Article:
IUBio Biosequences .. Software .. Molbio soft .. Network News .. FTP

machine brains

Ray Scanlon rscanlon at wsg.net
Fri Feb 19 20:29:47 EST 1999



Michael Edelman wrote in message <36CD92D9.16F2B716 at mich.com>...
>
>
>Ray Scanlon wrote:
>
>> ...Rather than purpose, say "function". The central function of the brain
is
>> to
>> maintain homeostasis of the DNA in an unfriendly universe. To this end it
>> seeks food and water and a safe resting place. It avoids the predator
and,
>> in the interest of long term homeostasis, it seeks a mate. If these needs
>> are satisfied, the brain is idle.
>
>The brain is *never* idle.

Agreed. All the neurons are alive and working at all times. Would it be
better to say that the brain is temporarily not needed by the organism for
important work?

>> It's output, such as metaphysics or
>> mathematical demonstrations, are pretty but unneeded.
>
>Yet they exist, and if they are unneeded, why would an organism directed
towards
>homeostasis expend energy on unneeded activities? That would be the
equivalent
>of an animal running in circles when it's not hunting or feeding.


Exactly. Many people would lay this tail-chasing to the advent of
agriculture.

>> In my opinion the purpose of the model is to show that a brain without a
>> soul (mind) is possible in a materialistic universe. I think this will be
>> carried out in the first half of the next century. When this project is
>> complete, man will say, "This is not enough, there is a spiritual
universe
>> to consider". Man will turn to religion.
>>
>> My complaint is that you are premature by fifty years.
>
>So you're actually a hard-edged dualist. You're looking to show that living
>organisms are all automotons, and only privileged ones- humans- may be
inhabited
>by souls. Or so it seems.


You overreach slightly. I am more or less a soft dualist, ready to shift my
ground if needed for the argument.

On one thing I am firm, I am NOT an anthropocentrist. I argue against this
position at all times. I feel that soul (mind) goes wherever there are
neurons. Ant, turtle, rat, all are aware, the degree of awareness is another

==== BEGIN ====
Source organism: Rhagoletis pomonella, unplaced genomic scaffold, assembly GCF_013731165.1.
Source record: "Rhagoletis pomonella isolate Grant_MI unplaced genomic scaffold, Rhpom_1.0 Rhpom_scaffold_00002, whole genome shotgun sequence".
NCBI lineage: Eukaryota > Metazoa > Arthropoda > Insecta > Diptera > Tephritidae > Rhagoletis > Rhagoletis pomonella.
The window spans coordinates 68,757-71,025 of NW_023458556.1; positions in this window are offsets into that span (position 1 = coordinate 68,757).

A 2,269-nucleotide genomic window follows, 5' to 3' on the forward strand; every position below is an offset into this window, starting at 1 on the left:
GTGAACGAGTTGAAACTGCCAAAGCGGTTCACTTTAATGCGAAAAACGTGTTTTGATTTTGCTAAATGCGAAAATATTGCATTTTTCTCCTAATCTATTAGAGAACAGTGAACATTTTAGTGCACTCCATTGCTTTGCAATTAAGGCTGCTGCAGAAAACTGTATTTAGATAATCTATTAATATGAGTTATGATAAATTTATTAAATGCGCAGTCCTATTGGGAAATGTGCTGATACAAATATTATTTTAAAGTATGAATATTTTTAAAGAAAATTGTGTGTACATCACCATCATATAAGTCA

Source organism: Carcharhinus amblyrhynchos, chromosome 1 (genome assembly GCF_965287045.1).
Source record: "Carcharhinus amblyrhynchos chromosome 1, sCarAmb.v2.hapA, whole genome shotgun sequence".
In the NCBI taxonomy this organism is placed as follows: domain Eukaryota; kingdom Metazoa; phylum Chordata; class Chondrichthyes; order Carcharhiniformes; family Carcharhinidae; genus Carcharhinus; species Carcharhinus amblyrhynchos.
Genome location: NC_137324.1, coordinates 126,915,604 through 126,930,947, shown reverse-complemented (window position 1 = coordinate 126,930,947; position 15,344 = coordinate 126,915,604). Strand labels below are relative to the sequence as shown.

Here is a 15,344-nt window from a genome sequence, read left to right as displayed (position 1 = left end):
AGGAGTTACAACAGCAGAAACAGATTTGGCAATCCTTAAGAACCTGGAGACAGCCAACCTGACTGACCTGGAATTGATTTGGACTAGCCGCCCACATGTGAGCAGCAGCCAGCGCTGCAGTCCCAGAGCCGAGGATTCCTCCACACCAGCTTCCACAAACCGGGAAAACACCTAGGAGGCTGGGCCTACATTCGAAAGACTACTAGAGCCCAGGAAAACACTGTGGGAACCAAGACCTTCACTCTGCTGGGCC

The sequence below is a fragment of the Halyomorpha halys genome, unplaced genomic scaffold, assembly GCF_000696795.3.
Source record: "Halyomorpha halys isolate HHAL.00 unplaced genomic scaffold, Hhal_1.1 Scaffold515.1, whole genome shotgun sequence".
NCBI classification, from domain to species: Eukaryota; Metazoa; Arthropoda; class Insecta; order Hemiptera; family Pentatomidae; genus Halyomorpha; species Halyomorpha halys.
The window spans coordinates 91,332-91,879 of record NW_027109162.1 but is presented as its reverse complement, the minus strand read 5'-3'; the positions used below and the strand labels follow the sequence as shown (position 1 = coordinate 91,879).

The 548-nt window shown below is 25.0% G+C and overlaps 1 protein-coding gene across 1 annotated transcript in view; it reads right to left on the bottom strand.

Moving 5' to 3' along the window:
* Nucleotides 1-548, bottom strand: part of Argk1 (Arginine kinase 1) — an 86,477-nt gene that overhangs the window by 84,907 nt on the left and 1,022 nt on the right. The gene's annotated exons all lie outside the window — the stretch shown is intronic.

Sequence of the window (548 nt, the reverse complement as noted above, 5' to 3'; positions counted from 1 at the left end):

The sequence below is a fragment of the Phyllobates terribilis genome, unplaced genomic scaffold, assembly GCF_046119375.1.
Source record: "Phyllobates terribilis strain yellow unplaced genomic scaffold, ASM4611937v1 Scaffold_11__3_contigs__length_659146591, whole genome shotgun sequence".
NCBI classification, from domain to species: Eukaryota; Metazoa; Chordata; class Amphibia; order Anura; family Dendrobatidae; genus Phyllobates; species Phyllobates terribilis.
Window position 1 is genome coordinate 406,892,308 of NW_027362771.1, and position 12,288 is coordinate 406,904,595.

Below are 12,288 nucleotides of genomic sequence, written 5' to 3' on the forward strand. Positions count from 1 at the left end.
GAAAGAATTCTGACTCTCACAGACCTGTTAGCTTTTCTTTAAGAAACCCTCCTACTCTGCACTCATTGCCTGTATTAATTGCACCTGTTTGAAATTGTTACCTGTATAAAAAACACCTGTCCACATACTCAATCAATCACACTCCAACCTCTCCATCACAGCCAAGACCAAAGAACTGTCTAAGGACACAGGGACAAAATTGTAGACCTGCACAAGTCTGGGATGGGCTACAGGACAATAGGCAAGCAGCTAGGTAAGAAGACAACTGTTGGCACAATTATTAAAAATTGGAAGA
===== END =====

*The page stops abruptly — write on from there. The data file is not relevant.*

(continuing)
matter.

>> >That's silly. We're all self-aware. You aren't an automoton. Who am I
>> >debating
>> >with? What are dreams?
>>
>> If you were debating with a machine brain, such as Hal, how could you
>> possibly tell the difference? This is just Turing's Test.
>
>You cite Turing's thought experiment as if it were some proof of
intelligence.
>It's not. It's just an idea he came up with that defines intelligence
>operationally, which does fit in with your notion of brain.

I hold no brief for Turing's Test.

>> A dream is a
>> sequence of constellations that shows up under long term activation of
the
>> reticular nucleus by the locus coeruleus.
>
>That's like saying life is a continuous autocatylizing reaction, or that a
car
>is a large metal device that turns hydrocarbons into heat and complex
compounds.
>It descibes some aspects of intelligence without identifying what's
important
>about those aspects. Why is it meaningful to have certain nuclei active?
Suppose
>I say that language is a series of arbitrary symbols with production rules.
Does
>that tell you what language actually is?
>
>> >You'll never explain brain without explaining mind. Can you describe the
>> >function of a computer in the absence of the existence of any software?
>>
>> A properly designed computer simply spins on a no-op sequence in the
>> micro-program, awaiting the arrival of an instruction. In earlier times
>> (prior to the middle fifties) there were no micro-programs. The computer,
on
>> being powered up, simply stood by until an instruction was keyed in. This
>> can be embroidered but I think you get the point.
>
>Yes, but I think you're glossing over mine. Computers were designed with
the
>idea that they would run programs. What is the meaning of a computer in a
>universe without a program?


I think it a mistake to use the computer as an analogy. But if you insist,
the neurons are the computer, the strength of the synapses is the software.
What of the wiring, the interconnections? Shall we have this as part of the
computer or part of the software.

Those, who would say that the software is the mind, waste their breath.

The main thing is that when we look at the neurons we have no need of soul
(mind).

Ray
Those interested in how the brain works might look at
www.wsg.net/~rscanlon/brain.html






More information about the Neur-sci mailing list

Send comments to us at biosci-help [At] net.bio.net